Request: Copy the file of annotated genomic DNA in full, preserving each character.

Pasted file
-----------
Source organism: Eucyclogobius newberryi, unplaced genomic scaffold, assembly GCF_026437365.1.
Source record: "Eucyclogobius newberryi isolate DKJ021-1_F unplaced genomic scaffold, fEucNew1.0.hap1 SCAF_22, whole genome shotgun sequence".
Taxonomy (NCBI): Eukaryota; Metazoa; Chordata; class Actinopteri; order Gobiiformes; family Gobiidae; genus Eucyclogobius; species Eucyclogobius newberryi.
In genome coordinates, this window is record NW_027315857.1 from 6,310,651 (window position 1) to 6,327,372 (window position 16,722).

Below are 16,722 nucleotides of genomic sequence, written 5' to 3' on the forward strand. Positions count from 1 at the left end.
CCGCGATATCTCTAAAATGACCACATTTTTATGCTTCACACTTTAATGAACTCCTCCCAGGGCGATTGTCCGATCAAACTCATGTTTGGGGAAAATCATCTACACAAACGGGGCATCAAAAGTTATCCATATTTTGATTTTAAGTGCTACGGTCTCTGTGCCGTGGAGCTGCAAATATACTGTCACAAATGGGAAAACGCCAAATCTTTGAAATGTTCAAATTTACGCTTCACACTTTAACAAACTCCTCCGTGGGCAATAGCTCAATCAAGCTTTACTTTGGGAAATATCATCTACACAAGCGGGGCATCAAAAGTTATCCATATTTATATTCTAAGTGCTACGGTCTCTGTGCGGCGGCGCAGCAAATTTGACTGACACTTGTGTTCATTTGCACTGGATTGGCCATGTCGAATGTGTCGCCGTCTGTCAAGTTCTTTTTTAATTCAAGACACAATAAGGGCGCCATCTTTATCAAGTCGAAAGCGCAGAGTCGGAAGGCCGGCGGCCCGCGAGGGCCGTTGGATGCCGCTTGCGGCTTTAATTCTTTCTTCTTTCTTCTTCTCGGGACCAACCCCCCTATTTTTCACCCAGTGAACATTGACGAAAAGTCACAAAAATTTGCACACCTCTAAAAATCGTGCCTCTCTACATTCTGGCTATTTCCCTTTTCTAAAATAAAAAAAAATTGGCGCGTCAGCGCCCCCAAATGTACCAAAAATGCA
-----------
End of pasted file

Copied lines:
Source organism: Eucyclogobius newberryi, unplaced genomic scaffold, assembly GCF_026437365.1.
Source record: "Eucyclogobius newberryi isolate DKJ021-1_F unplaced genomic scaffold, fEucNew1.0.hap1 SCAF_22, whole genome shotgun sequence".
Taxonomy (NCBI): Eukaryota; Metazoa; Chordata; class Actinopteri; order Gobiiformes; family Gobiidae; genus Eucyclogobius; species Eucyclogobius newberryi.
In genome coordinates, this window is record NW_027315857.1 from 6,310,651 (window position 1) to 6,327,372 (window position 16,722).

Below are 16,722 nucleotides of genomic sequence, written 5' to 3' on the forward strand. Positions count from 1 at the left end.
CCGCGATATCTCTAAAATGACCACATTTTTATGCTTCACACTTTAATGAACTCCTCCCAGGGCGATTGTCCGATCAAACTCATGTTTGGGGAAAATCATCTACACAAACGGGGCATCAAAAGTTATCCATATTTTGATTTTAAGTGCTACGGTCTCTGTGCCGTGGAGCTGCAAATATACTGTCACAAATGGGAAAACGCCAAATCTTTGAAATGTTCAAATTTACGCTTCACACTTTAACAAACTCCTCCGTGGGCAATAGCTCAATCAAGCTTTACTTTGGGAAATATCATCTACACAAGCGGGGCATCAAAAGTTATCCATATTTATATTCTAAGTGCTACGGTCTCTGTGCGGCGGCGCAGCAAATTTGACTGACACTTGTGTTCATTTGCACTGGATTGGCCATGTCGAATGTGTCGCCGTCTGTCAAGTTCTTTTTTAATTCAAGACACAATAAGGGCGCCATCTTTATCAAGTCGAAAGCGCAGAGTCGGAAGGCCGGCGGCCCGCGAGGGCCGTTGGATGCCGCTTGCGGCTTTAATTCTTTCTTCTTTCTTCTTCTCGGGACCAACCCCCCTATTTTTCACCCAGTGAACATTGACGAAAAGTCACAAAAATTTGCACACCTCTAAAAATCGTGCCTCTCTACATTCTGGCTATTTCCCTTTTCTAAAATAAAAAAAAATTGGCGCGTCAGCGCCCCCAAATGTACCAAAAATGCA